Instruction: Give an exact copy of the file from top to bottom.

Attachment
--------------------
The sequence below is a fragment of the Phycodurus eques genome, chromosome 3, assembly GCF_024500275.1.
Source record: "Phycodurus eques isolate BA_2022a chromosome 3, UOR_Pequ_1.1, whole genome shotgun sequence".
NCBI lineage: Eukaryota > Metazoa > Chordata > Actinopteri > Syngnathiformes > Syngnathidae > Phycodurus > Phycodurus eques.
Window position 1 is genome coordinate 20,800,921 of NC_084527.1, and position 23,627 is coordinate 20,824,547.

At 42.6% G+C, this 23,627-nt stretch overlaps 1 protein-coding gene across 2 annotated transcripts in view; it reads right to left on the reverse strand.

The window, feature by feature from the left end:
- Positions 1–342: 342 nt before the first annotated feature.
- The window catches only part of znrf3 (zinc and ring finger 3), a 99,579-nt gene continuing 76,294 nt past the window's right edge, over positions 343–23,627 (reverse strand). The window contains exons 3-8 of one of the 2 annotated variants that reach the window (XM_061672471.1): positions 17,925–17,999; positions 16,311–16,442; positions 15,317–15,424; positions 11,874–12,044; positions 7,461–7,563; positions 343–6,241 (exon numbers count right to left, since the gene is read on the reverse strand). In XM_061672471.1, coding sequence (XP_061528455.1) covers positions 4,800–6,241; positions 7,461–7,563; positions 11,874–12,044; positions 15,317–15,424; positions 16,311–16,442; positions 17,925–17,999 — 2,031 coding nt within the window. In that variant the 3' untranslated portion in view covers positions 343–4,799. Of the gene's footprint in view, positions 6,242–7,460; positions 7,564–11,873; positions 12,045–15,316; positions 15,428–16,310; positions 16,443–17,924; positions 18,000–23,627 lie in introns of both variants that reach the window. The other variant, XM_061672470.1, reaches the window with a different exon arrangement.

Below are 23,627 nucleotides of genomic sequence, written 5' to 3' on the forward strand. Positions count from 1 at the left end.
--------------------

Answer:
The sequence below is a fragment of the Phycodurus eques genome, chromosome 3, assembly GCF_024500275.1.
Source record: "Phycodurus eques isolate BA_2022a chromosome 3, UOR_Pequ_1.1, whole genome shotgun sequence".
NCBI lineage: Eukaryota > Metazoa > Chordata > Actinopteri > Syngnathiformes > Syngnathidae > Phycodurus > Phycodurus eques.
Window position 1 is genome coordinate 20,800,921 of NC_084527.1, and position 23,627 is coordinate 20,824,547.

At 42.6% G+C, this 23,627-nt stretch overlaps 1 protein-coding gene across 2 annotated transcripts in view; it reads right to left on the reverse strand.

The window, feature by feature from the left end:
- Positions 1–342: 342 nt before the first annotated feature.
- The window catches only part of znrf3 (zinc and ring finger 3), a 99,579-nt gene continuing 76,294 nt past the window's right edge, over positions 343–23,627 (reverse strand). The window contains exons 3-8 of one of the 2 annotated variants that reach the window (XM_061672471.1): positions 17,925–17,999; positions 16,311–16,442; positions 15,317–15,424; positions 11,874–12,044; positions 7,461–7,563; positions 343–6,241 (exon numbers count right to left, since the gene is read on the reverse strand). In XM_061672471.1, coding sequence (XP_061528455.1) covers positions 4,800–6,241; positions 7,461–7,563; positions 11,874–12,044; positions 15,317–15,424; positions 16,311–16,442; positions 17,925–17,999 — 2,031 coding nt within the window. In that variant the 3' untranslated portion in view covers positions 343–4,799. Of the gene's footprint in view, positions 6,242–7,460; positions 7,564–11,873; positions 12,045–15,316; positions 15,428–16,310; positions 16,443–17,924; positions 18,000–23,627 lie in introns of both variants that reach the window. The other variant, XM_061672470.1, reaches the window with a different exon arrangement.

Below are 23,627 nucleotides of genomic sequence, written 5' to 3' on the forward strand. Positions count from 1 at the left end.